BirminghamWatch in April ran stories published by fellow nonprofit news site inewsource, which had spent months investigating Gilbert and Trina Health operations to produce its Hustling Hope series.
Just imagine: A nonsurgical treatment that helps millions of people with complications from diabetes restore vision, repair damaged kidneys, and reverse heart disease and cognitive decline. A treatment that heals wounds in their legs and feet, repairs damage from stroke, and eliminates a common type of diabetic nerve pain called neuropathy.
That’s what lawyer G. Ford Gilbert and his network of Trina Health clinics have been promising with his IV insulin infusions offered through his Sacramento-based company. The Trina CEO calls the procedure “miraculous,” and he has not been deterred by the nation’s top experts in diabetes, who aggressively debunk his procedure, calling it outright fraud and a scam. Read more.
Just about every Tuesday morning around 7:30, John McCreary of Poway can be found waiting for Dr. James Novak’s office to open. Almost always, McCreary said, he’s the first one there.
Novak’s practice is listed as the only one in the San Diego area offering Trina Health’s “Artificial Pancreas Treatment,” a four-hour IV insulin infusion procedure for people with diabetes. Some people like McCreary, 69, who has wrestled with diabetic nerve pain for years, said they think the procedure is working for them. Read more.
You can find more segments in the Hustling Hope
series on inewsource.org.
Earlier this month, Birmingham Mayor Randall Woodfin announced that, after a six-month, nationwide search, he had selected a new chief for Birmingham’s police department. Patrick D. Smith, a commander with the Los Angeles Police Department, was selected to succeed A.C. Roper, who announced the day after Woodfin took office that he would be stepping down as chief.
Smith officially started as chief on June 25. He still has a “to-do list” for getting settled in to the job, including meeting with Sheriff Mike Hale and other nearby law enforcement leaders. But he’s already begun to implement some of his priorities for the job, such as hiring more officers and placing emphasis on the first 72 hours of investigations. Smith recently spoke with BirminghamWatch about what initially drew him to Birmingham and his plans for addressing some of the city’s biggest obstacles. Read more.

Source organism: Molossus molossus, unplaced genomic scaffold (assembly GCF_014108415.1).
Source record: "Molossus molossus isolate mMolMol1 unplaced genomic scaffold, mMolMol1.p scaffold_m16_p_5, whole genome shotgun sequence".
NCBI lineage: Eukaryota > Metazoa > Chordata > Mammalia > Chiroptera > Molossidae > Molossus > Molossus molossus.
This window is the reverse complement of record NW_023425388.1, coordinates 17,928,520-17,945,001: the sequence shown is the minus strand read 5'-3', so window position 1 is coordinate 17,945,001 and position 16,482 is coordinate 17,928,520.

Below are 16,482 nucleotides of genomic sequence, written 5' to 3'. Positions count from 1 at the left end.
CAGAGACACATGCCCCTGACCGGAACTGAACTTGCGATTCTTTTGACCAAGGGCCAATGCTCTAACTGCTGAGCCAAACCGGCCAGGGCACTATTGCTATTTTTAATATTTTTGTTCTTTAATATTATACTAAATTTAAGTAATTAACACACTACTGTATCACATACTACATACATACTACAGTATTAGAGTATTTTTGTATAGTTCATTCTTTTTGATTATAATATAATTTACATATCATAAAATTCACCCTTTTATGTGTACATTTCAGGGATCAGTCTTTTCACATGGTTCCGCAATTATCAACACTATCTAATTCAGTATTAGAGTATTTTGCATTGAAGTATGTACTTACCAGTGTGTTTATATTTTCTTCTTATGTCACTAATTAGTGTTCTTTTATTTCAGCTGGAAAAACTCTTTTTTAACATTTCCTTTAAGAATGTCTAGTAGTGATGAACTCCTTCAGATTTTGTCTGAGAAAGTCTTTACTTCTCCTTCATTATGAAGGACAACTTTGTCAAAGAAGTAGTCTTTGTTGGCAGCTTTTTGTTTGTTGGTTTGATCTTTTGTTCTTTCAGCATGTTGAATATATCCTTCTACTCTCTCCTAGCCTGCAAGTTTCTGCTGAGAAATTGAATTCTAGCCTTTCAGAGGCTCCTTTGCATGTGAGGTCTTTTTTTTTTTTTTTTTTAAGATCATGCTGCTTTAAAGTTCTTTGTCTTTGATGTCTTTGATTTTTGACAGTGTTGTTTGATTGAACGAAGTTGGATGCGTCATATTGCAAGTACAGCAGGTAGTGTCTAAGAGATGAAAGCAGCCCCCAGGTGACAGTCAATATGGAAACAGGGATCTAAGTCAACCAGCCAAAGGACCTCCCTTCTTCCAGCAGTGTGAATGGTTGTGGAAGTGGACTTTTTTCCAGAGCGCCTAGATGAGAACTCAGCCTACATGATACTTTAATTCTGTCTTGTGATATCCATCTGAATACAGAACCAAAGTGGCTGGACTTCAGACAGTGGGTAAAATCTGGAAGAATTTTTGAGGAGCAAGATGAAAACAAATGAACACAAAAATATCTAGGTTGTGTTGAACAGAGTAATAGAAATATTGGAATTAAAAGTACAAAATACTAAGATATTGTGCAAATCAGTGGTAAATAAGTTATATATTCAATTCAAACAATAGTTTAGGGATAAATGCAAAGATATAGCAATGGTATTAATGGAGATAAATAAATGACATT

The Tyranny of Sales Tax: Alabama Cities Rely on It. Walmart is the Sought-After Retailer. But E-Commerce Threatens.
In Alabama, the big catch for the state’s economic development prospectors is a manufacturing plant and its hundreds, maybe thousands, of high-paying jobs. But individual cities go to great lengths to get big-box retailers to set up shop in their city limits, deploying consultants and dangling incentives. They’re following the money. Because of the state’s tax laws, the largest single source of municipal tax revenues is sales tax.
Big-box retailers come in several types and brand names. The biggest of them all, though, is Walmart. The largest private employer in the world, Walmart grew from its roots in Arkansas to be a major force in virtually every part of the United States. In Alabama alone, 38,000 people are employed by Walmart.
Tens of millions of customers across America walk through the doors of the company’s stores every day. In Alabama, cities that have a Walmart get taxes on sales to those customers, which helps pay for services such as police and fire protection. Walmart’s website states the company collected $684.6 million in sales taxes and fees in Alabama for the fiscal year ending in 2017 and paid another $92.1 million in its own additional taxes and fees.